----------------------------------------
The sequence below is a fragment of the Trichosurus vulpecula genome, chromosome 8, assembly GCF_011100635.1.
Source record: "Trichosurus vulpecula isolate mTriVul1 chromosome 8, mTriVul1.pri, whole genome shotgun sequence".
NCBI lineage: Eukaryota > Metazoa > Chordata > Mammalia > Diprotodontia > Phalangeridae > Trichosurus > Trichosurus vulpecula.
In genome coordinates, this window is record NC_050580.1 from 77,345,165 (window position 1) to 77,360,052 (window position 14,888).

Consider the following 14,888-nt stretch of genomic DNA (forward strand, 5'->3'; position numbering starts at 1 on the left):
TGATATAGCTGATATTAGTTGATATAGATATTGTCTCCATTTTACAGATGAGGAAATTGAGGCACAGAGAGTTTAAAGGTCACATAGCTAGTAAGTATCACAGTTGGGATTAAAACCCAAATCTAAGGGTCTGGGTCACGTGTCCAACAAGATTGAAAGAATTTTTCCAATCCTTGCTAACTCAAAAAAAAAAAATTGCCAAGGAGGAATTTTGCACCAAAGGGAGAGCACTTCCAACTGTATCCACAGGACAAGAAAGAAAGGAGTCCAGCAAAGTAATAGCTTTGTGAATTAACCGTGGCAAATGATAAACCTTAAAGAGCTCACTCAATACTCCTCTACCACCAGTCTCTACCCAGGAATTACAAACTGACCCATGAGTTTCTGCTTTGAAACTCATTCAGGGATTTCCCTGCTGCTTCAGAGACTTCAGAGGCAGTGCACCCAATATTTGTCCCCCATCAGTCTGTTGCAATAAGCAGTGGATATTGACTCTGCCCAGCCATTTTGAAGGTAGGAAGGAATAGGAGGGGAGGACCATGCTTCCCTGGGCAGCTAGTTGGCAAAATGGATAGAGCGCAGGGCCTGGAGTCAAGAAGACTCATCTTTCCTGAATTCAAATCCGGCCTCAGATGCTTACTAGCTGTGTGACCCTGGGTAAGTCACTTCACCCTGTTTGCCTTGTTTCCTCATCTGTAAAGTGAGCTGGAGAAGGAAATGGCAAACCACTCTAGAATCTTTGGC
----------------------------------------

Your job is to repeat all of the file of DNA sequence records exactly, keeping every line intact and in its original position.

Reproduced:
The sequence below is a fragment of the Trichosurus vulpecula genome, chromosome 8, assembly GCF_011100635.1.
Source record: "Trichosurus vulpecula isolate mTriVul1 chromosome 8, mTriVul1.pri, whole genome shotgun sequence".
NCBI lineage: Eukaryota > Metazoa > Chordata > Mammalia > Diprotodontia > Phalangeridae > Trichosurus > Trichosurus vulpecula.
In genome coordinates, this window is record NC_050580.1 from 77,345,165 (window position 1) to 77,360,052 (window position 14,888).

Consider the following 14,888-nt stretch of genomic DNA (forward strand, 5'->3'; position numbering starts at 1 on the left):
TGATATAGCTGATATTAGTTGATATAGATATTGTCTCCATTTTACAGATGAGGAAATTGAGGCACAGAGAGTTTAAAGGTCACATAGCTAGTAAGTATCACAGTTGGGATTAAAACCCAAATCTAAGGGTCTGGGTCACGTGTCCAACAAGATTGAAAGAATTTTTCCAATCCTTGCTAACTCAAAAAAAAAAAATTGCCAAGGAGGAATTTTGCACCAAAGGGAGAGCACTTCCAACTGTATCCACAGGACAAGAAAGAAAGGAGTCCAGCAAAGTAATAGCTTTGTGAATTAACCGTGGCAAATGATAAACCTTAAAGAGCTCACTCAATACTCCTCTACCACCAGTCTCTACCCAGGAATTACAAACTGACCCATGAGTTTCTGCTTTGAAACTCATTCAGGGATTTCCCTGCTGCTTCAGAGACTTCAGAGGCAGTGCACCCAATATTTGTCCCCCATCAGTCTGTTGCAATAAGCAGTGGATATTGACTCTGCCCAGCCATTTTGAAGGTAGGAAGGAATAGGAGGGGAGGACCATGCTTCCCTGGGCAGCTAGTTGGCAAAATGGATAGAGCGCAGGGCCTGGAGTCAAGAAGACTCATCTTTCCTGAATTCAAATCCGGCCTCAGATGCTTACTAGCTGTGTGACCCTGGGTAAGTCACTTCACCCTGTTTGCCTTGTTTCCTCATCTGTAAAGTGAGCTGGAGAAGGAAATGGCAAACCACTCTAGAATCTTTGGC